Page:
Former Spurs player opens up on being stabbed while saving colleague from knife attack

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Tottenham Hotspur Stadium
Dom Le Roy

Former Tottenham defender, Gudni Bergsson has opened up on a shocking incident that took place back in 2012 when he was stabbed twice while saving a colleague’s life during a vicious knife attack.

Bergsson spent eight years at White Hart Lane as a player after arriving at the club in 1988.

While the defender was a loyal servant, he never quite managed to become a regular in the side and was eventually sold to Bolton in 1995, where he went on to become a club legend, appearing over 250 times.

Bergsson, who is now president of the Icelandic FA, admitted in an interview to The Sun ahead of England’s Nations League game against Iceland in Reykjavik on Saturday that he underwent a massive scare eight years ago when he was working as a lawyer.

He revealed that a man turned up at his law firm offices with a hunting knife in a dispute over debt and started attacking his 68-year-old colleague, who was stabbed six times in the neck, chest, kidneys and back.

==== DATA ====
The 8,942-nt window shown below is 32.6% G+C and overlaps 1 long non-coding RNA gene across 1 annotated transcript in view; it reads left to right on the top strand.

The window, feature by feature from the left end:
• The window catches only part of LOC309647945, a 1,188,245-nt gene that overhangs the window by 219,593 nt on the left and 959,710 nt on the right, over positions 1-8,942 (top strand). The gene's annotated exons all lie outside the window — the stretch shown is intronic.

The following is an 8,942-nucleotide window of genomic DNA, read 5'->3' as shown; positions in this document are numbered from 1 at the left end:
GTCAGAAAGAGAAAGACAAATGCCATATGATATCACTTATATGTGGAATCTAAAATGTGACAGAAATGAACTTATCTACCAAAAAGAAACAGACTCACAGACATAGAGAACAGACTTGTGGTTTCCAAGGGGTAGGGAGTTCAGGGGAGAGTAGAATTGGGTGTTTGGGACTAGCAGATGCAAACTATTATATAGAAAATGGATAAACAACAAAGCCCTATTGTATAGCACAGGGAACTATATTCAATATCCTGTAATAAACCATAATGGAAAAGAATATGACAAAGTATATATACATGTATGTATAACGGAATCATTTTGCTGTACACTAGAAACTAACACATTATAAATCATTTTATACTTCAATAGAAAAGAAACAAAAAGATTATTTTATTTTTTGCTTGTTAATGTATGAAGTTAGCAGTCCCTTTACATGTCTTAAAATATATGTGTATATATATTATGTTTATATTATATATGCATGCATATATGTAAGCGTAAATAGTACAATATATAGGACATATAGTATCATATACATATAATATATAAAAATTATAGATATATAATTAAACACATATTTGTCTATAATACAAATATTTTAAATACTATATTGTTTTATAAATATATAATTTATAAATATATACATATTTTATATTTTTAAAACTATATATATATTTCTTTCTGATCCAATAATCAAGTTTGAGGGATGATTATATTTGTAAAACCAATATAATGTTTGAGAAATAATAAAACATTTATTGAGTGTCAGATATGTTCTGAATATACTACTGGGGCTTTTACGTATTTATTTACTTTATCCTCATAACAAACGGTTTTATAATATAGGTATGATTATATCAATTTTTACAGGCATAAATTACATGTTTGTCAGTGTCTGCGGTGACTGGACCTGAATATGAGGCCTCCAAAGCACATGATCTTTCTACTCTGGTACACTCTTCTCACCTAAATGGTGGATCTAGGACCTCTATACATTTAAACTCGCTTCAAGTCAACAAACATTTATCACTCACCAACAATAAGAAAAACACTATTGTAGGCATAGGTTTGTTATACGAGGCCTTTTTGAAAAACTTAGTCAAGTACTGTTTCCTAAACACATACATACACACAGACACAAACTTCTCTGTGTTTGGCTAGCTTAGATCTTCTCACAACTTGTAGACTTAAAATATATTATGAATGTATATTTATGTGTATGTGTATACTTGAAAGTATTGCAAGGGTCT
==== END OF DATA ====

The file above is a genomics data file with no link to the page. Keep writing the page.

The former Spurs star leapt to his colleague’s defence and was stabbed twice in the leg while doing so.

Recalling the incident, Bergsson said: “I was fortunate to be there and intervene to help stop the attack.

“My colleague was very seriously injured and was on the brink — so thank God it went well in the end.

“There were still terrible injuries inflicted but he is OK today and enjoying life. We keep in touch.

“I saw it happening, so I rushed into the office and saw there was blood. I tried to get there as soon as I could to get the knife off him.

“He stabbed me twice in the left thigh — but I managed to get the knife and restrain him. At that point, I didn’t realise I had been stabbed.”

The 55-year-old also admitted that he had fond memories from his time at Spurs but revealed that it was Bolton he felt more attached to due to the success he enjoyed at the club.

He added: “Spurs have a wonderful stadium and are pushing to hopefully win cups and titles.

“I arrived in the late eighties and there were only 12 foreign players in the top division! We trained at Mill Hill with cold showers. It was grim — but it was still English football.

“It was an adventure and privilege to play alongside Gazza, Lineker, Waddle and Mabbutt.

“I had a great time but I don’t think I really enjoyed my best period there. I am more in touch with people from Bolton, as I was captain.

“I was more experienced when I went there — I had eight great years and took part in the resurrection of the club. It has been really sad to see their demise and that they are in League Two now.”

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